YLed, I just would liked to use the subroutines for graphics window coordinate. But if the origin is at the top left corner, x and y must be positive to see. So I move the origin to the center of the graphics window.
Subroutines themselves are not depend on coordinate systems.
Nonki Takahashi
 Edited by Nonki TakahashiModerator Sunday, March 12, 2017 2:20 PM added a sentence

I wrote a bowling game program (GRT7323) for Challenge of the Month  March 2017.
In the program, I used following subroutines.
 Color_Blacken  blacken given color
 Color_ColorToRGB  convert color to RGB values
 Color_NameToColor  convert color name to color
 Colors_Init  initialize 140 colors array
 Math_Hex2Dec  convert hexadecimal to decimal
 Text_Split  split text to array by delimiter
Nonki Takahashi
 Edited by Nonki TakahashiModerator Wednesday, March 15, 2017 7:53 AM corrected program id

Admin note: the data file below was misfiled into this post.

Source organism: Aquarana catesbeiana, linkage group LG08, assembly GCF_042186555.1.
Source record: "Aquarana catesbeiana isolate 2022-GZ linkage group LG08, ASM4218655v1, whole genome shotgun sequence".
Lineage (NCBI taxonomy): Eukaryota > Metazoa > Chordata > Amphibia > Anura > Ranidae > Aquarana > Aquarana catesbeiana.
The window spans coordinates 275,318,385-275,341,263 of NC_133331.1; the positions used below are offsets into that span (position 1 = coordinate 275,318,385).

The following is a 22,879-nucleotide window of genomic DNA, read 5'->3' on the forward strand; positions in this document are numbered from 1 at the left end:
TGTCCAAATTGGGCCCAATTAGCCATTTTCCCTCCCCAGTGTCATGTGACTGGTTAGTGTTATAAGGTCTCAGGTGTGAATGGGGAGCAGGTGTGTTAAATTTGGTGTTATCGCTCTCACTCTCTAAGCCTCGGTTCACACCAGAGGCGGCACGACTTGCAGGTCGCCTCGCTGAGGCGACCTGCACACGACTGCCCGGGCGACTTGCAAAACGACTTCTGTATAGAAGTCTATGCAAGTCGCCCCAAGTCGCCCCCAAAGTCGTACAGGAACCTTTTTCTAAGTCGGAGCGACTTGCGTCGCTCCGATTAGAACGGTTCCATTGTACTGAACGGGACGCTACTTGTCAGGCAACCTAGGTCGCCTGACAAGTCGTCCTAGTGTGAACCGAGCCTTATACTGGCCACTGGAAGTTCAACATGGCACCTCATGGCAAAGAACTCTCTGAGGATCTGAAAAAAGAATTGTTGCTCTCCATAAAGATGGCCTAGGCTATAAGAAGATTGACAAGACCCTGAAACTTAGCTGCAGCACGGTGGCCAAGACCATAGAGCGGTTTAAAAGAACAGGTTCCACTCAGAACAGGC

This a really good idea but you need to be careful with variable names. For example, x and y are pretty generic names that might be used somewhere else in the program. If you then call a subroutine that uses x or y,its value maybe overridden. You need to be very disciplined in the use of variables. I can think of two solutions to this. The first is that you publish a dictionary of variable names and what they are used for (so they don't get used for something inappropriate) or change the names in the subroutines to be unique by, for example, prefixing them with the subroutine name.
The problem occurs, of course, because SB doesn't support local variables or subroutine parameters.

This a really good idea but you need to be careful with variable names. For example, x and y are pretty generic names that might be used somewhere else in the program. If you then call a subroutine that uses x or y,its value maybe overridden. You need to be very disciplined in the use of variables. I can think of two solutions to this. The first is that you publish a dictionary of variable names and what they are used for (so they don't get used for something inappropriate) or change the names in the subroutines to be unique by, for example, prefixing them with the subroutine name.